There are two people with the same name: In this situation, they have no choice but to break up the formats.
The challenge is that it’s almost impossible to determine the second format without brute force verification. Some employees (especially executives) may request an alternate email format due to spam.
Some formats include middle initial. That information may be very hard to find as most people don’t usually display their middle names on business social media profiles such as LinkedIn.
Some companies within industries such as Finance and Healthcare have a random email formats that take a portion of first names or last names and combine them with a random numbering sequence making it almost impossible to guess the email.
It is also important to note that an organization’s website (www.domain.com) may be different from the email server (email@example.com). This means that even if you have the proper email format, the email will not deliver without the proper email domain.
If you have a large list of data you can validate that through bulk verification options. Just keep in mind that even if the email address is valid, that doesn’t mean that the contact is still at the company or has the same title.
Although it can be argued, most data experts believe that LinkedIn contains the largest most up to date B2B contact directory in the world. Currently, the data heavyweight clocks in at a staggering 500m+ profiles since its inception in 2002.
The reason the database stays up to date is because the data is driven by the individual users themselves. Since no other data source has hundreds of millions of contributors, they now have social human elements on their side. Think of the many industries where not having a LinkedIn profile is considered a negative.
As employees move from job to job (or prepare to do so at increasing rates), most tend to keep their LinkedIn up to date. On top of that, they can update their career education while also having other people recommend them or endorse their skillset.
With that in mind, we repeatedly endorse LinkedIn (specifically Sales Navigator) in the fact that reps should use this resource to segment their prospect search and proceed with reasonable assurance that the data they see is up to date.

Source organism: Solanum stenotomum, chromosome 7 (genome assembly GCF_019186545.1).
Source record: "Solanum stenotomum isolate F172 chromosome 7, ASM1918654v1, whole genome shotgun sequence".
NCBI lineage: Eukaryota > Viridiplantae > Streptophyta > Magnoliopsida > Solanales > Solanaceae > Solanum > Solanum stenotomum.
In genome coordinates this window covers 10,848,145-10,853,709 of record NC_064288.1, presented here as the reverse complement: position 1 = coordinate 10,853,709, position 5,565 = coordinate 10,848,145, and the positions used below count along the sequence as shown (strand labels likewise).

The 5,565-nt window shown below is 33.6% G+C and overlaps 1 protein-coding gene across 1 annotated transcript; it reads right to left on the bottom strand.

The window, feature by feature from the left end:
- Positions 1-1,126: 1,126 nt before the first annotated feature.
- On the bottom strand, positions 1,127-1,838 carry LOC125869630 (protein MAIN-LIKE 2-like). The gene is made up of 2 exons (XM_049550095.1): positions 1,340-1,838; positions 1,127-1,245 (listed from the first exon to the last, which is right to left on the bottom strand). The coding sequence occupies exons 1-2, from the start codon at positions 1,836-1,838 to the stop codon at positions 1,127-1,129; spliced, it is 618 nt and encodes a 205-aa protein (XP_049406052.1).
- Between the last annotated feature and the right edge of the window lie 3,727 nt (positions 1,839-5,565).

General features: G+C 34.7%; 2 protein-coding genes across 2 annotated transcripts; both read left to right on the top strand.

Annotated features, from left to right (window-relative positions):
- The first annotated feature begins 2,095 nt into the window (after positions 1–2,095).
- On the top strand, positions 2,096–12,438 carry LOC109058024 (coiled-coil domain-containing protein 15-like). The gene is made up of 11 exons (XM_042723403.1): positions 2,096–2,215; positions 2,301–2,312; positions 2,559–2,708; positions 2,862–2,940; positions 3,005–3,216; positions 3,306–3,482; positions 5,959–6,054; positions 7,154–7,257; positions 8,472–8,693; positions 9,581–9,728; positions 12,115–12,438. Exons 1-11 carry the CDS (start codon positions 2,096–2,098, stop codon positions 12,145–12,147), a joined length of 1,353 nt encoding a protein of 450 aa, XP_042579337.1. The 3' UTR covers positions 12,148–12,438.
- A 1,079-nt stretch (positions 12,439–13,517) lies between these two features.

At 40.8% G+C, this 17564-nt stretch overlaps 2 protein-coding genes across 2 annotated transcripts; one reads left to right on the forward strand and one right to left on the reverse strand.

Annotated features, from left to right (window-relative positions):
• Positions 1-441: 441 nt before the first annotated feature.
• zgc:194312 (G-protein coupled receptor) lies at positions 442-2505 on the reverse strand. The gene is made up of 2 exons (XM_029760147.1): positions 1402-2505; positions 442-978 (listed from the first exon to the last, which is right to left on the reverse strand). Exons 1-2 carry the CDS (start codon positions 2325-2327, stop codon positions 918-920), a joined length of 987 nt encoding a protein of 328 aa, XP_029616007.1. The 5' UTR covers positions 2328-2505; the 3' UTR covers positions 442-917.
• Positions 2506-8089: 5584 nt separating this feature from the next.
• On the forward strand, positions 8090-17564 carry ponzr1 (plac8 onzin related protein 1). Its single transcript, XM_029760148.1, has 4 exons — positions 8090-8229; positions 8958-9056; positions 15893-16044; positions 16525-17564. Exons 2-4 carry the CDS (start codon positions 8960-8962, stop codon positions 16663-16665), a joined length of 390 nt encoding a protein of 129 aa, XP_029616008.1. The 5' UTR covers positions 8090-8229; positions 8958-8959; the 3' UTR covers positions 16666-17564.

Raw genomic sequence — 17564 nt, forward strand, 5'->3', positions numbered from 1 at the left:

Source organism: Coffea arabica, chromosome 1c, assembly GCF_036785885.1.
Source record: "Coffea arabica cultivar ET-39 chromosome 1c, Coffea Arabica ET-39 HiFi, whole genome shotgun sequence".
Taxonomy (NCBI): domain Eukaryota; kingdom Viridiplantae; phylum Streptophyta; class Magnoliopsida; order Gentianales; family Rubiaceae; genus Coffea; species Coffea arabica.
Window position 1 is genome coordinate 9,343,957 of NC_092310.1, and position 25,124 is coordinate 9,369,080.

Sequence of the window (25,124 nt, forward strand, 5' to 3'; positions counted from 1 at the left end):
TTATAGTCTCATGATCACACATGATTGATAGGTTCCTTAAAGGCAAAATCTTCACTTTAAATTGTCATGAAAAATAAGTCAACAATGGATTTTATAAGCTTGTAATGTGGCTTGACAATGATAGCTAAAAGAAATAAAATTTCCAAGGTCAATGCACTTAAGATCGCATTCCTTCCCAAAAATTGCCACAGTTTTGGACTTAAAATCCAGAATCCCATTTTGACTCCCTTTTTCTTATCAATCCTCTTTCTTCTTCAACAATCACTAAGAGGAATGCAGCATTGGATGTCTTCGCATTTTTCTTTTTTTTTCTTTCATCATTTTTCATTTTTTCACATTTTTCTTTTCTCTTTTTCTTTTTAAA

(FoxBound plug below)
At FoxBound, we provide a solution for unleashing LinkedIn to accelerate list-building called DataScout. As a lightweight Chrome extension, you can easily pull prospects into segmented Lists within our SaaS Platform. All prospect contact data is verified in real-time so you can rest assured that the emails you are spending time personalizing will deliver. After you’ve decided which prospects you would like to reach out to, you can push them to your CRM, or immediately engage them in 4 clicks with our Sales Email Automation Tool, Pursuit.
Test show that doing this can increase productivity up to 8x over manual methods, especially when considering the time-consuming task of CRM data entry which DataScout automates.
To learn more about how companies are bringing value to their sales process, visit our Case Studies section here.
Research is an often-overlooked step because of the effort and time it takes. High Performing Sales Organizations believe in a balanced approach to outreach in order to maximize productivity.
First, let’s be clear on why it’s so important. Research facilitates personalization and authenticity. In turn, those yield meeting preparation, engagement, and trust.
And In the words of award winning author Stephen Covey, “Business moves at the speed of trust.”
But just like the balance of time and effort with quantity as it relates to automation, research can get a bad reputation.We’ve discussed challenges with data quality and productivity thus far and now shift attention to another thorn in the side of today’s sales executives – research and the crippling effects of analysis paralysis.
We’ve discussed challenges with data quality and productivity thus far and now shift attention to another thorn in the side of today’s sales executives – research and the crippling effects of analysis paralysis.
It’s easy to find yourself overinvesting time in research. That leads to plans left unexecuted and inevitable failure of sales campaigns.
It takes 3 elements to ensure research doesn’t consume all of your time and cost you opportunities. Balance. Preparation. Practicality.
So while we’ve already covered this process, it’s worth reviewing to make sure you don’t fall into the research time trap. Here’s our recommended sources for spending your time (without falling into a rabbit hole).
Here’s where we’re going to put it all together! To recap, here’s what we’ve covered so far:
Step 1 – Establishing a Winning Sales Prospecting Mindset
Step 2 – Fine Tune Your Value Proposition and Expand Your Knowledge
Step 3 – How to Segment, Research, and Prioritize Accounts and Persona’s
Step 4 – Build a Key Contact List
Step 5 – Perform a Practical Amount of Research on Accounts and Prospects
Now, let’s cover Step 6 – Engage
There’s no shortcuts here, just actionable knowledge. While you’re free to skim, we recommend reviewing each section. If nothing else, consider it a refresher on the fundamentals. And again – professional athletes don’t compromise on fundamentals and nor should you.
When a sales rep executes the fundamentals, doesn’t skip steps, and intelligently reaches out to prospects, it’s a beautiful thing.